There is an undeniable force impacting IT, and much like in nature, it is all starting with a cloud. Companies embracing cloud computing are reaping benefits. Their IT infrastructures are transforming into dynamic, self-service environment where their customers can request and automatically receive new computing services, removing IT as a bottleneck and placing them as a business enabler for the first time in decades it seems.  The operational savings of delivering a machine in a matter of minutes or hours, versus days or weeks, is an incredible incentive for many organizations. Last year, VMware’s own IT managed to save 90% of the time for provisioning and 30% of the costs by building out a self-service cloud.

That said, responsible companies still seek to do due diligence and build a business case to justify this type of transformation. Looking for areas that will provide the biggest benefit, and prevent any hidden costs in deploying a private cloud, is a healthy exercise to guide your investments in cloud computing.

Where To Start

InfoWorld’s resident cloud computing expert David Linthicum recommends that companies focus first on the value and ROI to ensure a successful private cloud deployment. Starting that process can be daunting if you don’t know what you are looking for in the first place. Most companies struggle with how to quantify the savings as well as the costs since this is such a new area for them.

However, without these quantifiable goals and objectives, your project may never get the business approval required to get off the ground, or worse, you won’t know if it has been successful.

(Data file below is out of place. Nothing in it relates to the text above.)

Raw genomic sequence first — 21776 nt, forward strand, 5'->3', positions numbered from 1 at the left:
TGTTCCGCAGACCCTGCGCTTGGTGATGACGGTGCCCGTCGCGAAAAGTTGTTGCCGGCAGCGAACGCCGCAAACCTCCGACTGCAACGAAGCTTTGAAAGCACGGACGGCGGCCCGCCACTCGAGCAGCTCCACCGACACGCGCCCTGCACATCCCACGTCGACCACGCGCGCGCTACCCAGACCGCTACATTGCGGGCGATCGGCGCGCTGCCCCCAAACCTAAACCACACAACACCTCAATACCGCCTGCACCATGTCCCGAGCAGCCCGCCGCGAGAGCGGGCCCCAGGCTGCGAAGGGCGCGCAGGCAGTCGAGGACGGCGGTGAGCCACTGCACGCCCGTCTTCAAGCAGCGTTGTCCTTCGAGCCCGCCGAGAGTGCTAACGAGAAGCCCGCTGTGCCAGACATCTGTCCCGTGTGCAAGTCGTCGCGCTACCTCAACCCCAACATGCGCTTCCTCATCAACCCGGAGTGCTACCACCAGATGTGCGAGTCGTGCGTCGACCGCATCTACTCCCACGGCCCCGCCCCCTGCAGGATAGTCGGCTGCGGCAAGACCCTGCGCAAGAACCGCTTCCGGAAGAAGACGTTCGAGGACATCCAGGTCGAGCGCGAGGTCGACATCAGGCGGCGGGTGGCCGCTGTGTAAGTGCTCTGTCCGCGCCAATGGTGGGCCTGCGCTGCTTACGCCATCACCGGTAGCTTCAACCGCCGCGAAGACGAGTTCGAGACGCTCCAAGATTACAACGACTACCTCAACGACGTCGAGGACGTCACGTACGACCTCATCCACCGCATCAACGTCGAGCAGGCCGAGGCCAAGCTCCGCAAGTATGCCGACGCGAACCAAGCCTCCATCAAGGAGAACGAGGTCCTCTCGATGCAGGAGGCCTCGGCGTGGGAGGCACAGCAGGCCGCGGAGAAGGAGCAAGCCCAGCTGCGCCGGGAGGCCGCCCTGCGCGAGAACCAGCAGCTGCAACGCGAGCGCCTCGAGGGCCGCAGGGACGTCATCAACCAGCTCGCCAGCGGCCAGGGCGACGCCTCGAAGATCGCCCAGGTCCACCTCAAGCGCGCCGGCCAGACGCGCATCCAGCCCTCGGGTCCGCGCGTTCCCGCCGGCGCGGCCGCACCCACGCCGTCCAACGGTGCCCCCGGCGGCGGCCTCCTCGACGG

It does not have to be a mystery like this Geek and Poke cartoon. The secret is to build on the collective knowledge of those that have been successful. By nature of what we do, VMware gets to speak with lots of companies embarking on this journey daily. To help your journey along, we’ve compiled information from over 30 different companies about the benefits, costs and pitfalls associated with managing their existing IT infrastructures. I plan on sharing over the next few weeks some of the trends, experiences and tips to help you out as you embark on this journey to building out your private cloud.

Where To Look For Savings

Most companies start by simply virtualizing a good portion of their compute infrastructure. Server consolidation remains the primary motivation for most companies to move to a virtual infrastructure, especially for companies that have applications that need to scale dynamically. Better usage of floor space, reduced cooling, and sheer savings on hardware are all obvious benefits.